In the Levant, the grape has been cultivated for millennia, some of it used for wine. The hills of Lebanon were — and are — especially fertile, as the Jesuits discovered. The Society of Jesus was the SAS of the Counter-Reformation. Its alumni were famous for intellectual ability and physical courage: scholars and martyrs. They were also notorious for deviousness. Even Catholic monarchs regarded them with suspicion: the latter-day successors of the Templars. But at least Jesuits were not burnt at the stake, merely expelled from a number of countries, including Spain.
The Jesuits believed that in order to convert the world, they had to move effortlessly in sophisticated circles. To that end, they kept a good table, reinforced by a fine cellar. Hence their wine-growing endeavours in Lebanon, at Ksara in the Bekaa valley, which started in 1857. They acquired vines that had been producing sweet wine for sacramental purposes. Bog-standard communion wine would hardly do for the Js. They vastly upgraded the quality. They also discovered underground passages which dated back to Roman times. The Romans may have used some of them as dungeons. Dungeons in Jesuit hands: that might have been an alarming prospect, but the new owners turned them into cellars.
Lebanon: 50 years ago, it could almost have been said that Earth had not anything to show more fair. Beirut was a low-rise Turkish city, in the benign shadow of Mount Lebanon. For much of the year, in the course of the same day, it was possible to swim in the sea and ski in the mountains. The inhabitants were a delightful blend of charm and cunning. As sophisticated as anyone whom the Jesuits had encountered, they practised every known vice with elegance, including the ones which they had invented. Alas, it was as if the Almighty had decided He had inadvertently created an earthly paradise, which needed the corrective of a double helping of original sin. The Lebanese found themselves pounded between the hammer and the anvil. There followed nearly 50 years of conflict, bloodshed and tragedy. But there was also resilience. It seems that nothing can break the Lebanese spirit, and nothing can prevent them from growing wine.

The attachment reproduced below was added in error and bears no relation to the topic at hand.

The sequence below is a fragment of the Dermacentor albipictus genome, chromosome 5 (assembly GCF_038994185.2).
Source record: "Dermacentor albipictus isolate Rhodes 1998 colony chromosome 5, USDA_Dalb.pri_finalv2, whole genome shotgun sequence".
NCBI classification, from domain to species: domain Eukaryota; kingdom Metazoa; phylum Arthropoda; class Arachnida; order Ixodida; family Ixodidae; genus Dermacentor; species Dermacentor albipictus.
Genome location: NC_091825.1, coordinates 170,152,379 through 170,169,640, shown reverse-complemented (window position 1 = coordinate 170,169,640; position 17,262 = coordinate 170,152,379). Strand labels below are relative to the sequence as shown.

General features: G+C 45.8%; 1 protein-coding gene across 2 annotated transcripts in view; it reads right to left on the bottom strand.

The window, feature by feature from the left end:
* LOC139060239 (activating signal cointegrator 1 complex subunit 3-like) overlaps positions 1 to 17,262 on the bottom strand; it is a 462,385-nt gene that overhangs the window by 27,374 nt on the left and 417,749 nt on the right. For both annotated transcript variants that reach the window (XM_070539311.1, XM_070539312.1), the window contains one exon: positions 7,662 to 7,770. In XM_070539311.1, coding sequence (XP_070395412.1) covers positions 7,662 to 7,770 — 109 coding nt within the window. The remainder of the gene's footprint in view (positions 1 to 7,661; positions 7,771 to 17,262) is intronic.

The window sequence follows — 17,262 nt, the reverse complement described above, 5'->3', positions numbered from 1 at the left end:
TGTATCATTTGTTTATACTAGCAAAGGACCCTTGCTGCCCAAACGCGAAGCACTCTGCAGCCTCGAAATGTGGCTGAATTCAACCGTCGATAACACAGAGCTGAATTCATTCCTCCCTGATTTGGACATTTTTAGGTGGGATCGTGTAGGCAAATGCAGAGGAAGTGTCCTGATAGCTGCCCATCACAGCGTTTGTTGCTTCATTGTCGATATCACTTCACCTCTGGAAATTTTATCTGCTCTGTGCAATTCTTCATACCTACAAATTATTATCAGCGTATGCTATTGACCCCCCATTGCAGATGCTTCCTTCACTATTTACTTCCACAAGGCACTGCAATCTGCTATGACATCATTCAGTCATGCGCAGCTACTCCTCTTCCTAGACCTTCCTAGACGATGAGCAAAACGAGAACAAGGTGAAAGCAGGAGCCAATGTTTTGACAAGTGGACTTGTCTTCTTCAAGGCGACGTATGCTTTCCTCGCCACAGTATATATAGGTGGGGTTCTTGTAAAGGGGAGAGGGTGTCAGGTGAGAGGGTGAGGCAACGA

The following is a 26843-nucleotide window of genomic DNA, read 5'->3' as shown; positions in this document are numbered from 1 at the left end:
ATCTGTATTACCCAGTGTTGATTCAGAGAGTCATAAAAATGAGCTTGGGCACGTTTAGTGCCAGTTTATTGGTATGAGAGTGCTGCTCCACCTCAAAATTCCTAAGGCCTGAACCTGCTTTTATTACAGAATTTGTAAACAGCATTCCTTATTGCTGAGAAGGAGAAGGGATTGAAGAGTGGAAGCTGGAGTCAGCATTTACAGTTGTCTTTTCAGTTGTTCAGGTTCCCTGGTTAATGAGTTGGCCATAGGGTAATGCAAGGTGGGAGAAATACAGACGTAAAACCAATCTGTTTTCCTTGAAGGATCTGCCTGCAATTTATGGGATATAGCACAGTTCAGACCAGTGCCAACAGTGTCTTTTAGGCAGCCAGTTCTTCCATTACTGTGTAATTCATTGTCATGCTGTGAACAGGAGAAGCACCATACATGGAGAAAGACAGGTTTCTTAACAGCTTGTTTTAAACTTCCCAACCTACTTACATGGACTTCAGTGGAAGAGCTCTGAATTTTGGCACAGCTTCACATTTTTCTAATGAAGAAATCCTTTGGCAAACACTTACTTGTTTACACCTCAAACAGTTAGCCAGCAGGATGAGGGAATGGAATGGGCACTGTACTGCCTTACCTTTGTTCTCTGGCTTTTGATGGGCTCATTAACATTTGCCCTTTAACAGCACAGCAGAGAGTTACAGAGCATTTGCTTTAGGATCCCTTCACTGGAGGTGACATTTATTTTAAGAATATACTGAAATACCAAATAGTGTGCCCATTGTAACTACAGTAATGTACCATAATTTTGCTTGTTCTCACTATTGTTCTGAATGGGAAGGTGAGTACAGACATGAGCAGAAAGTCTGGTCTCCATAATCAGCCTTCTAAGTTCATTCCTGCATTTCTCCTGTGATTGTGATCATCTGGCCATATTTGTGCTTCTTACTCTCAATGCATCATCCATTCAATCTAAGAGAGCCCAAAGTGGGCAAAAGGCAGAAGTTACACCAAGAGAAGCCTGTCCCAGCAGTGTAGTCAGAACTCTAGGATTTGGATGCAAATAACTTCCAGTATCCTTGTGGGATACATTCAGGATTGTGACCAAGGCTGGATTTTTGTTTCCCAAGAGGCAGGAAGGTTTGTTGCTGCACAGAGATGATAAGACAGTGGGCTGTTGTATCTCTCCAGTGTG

In 1973, the Jesuits suddenly sold Ksara. Did they sense a civil war was coming? The property was bought by the Sara family and the other night, during a splendid dinner at Boisdale, I met George Sara and tasted his wines. At more than 1,000 metres, Ksara has advantages of weather and terroir, with enough rain, warm days, cool evenings and stony soil, guaranteeing minerality. It grows a range of grapes including a local varietal, Merwah. That produces a crisp wine with length on the palate. Excellent as an aperitif, it worked well with smoked fish and would be a sound substitute for a good fino or a manzanilla.
Other enticing whites and reds followed, with various blends plus some Cabernet Sauvignons. The 2006 Ksara Rouge, wholly Cab Sauv and thoroughly Bordeaux in style, was worthy of classed growth status. By mistake, a 1960 had been decanted too early. As with most wines of that age — only the greatest excepted — it ought to have been a case of open and pour. But there was still a hint of what would have been. We finished with a 70-year-old eau de vie, which tasted like a fine 30-year-old cognac. It was an outstanding tasting.
Throughout history, the Bekaa valley has been a major conduit. The temples of Baalbek are an inspiring spectacle. The neighbouring Hezbollah encampment, emitting regular feux de joie, is proof that worship of Baal is not extinct. Ksara proves the Lebanese will not be daunted. Against all adversity, they will proclaim the joyful aspects of the human condition.
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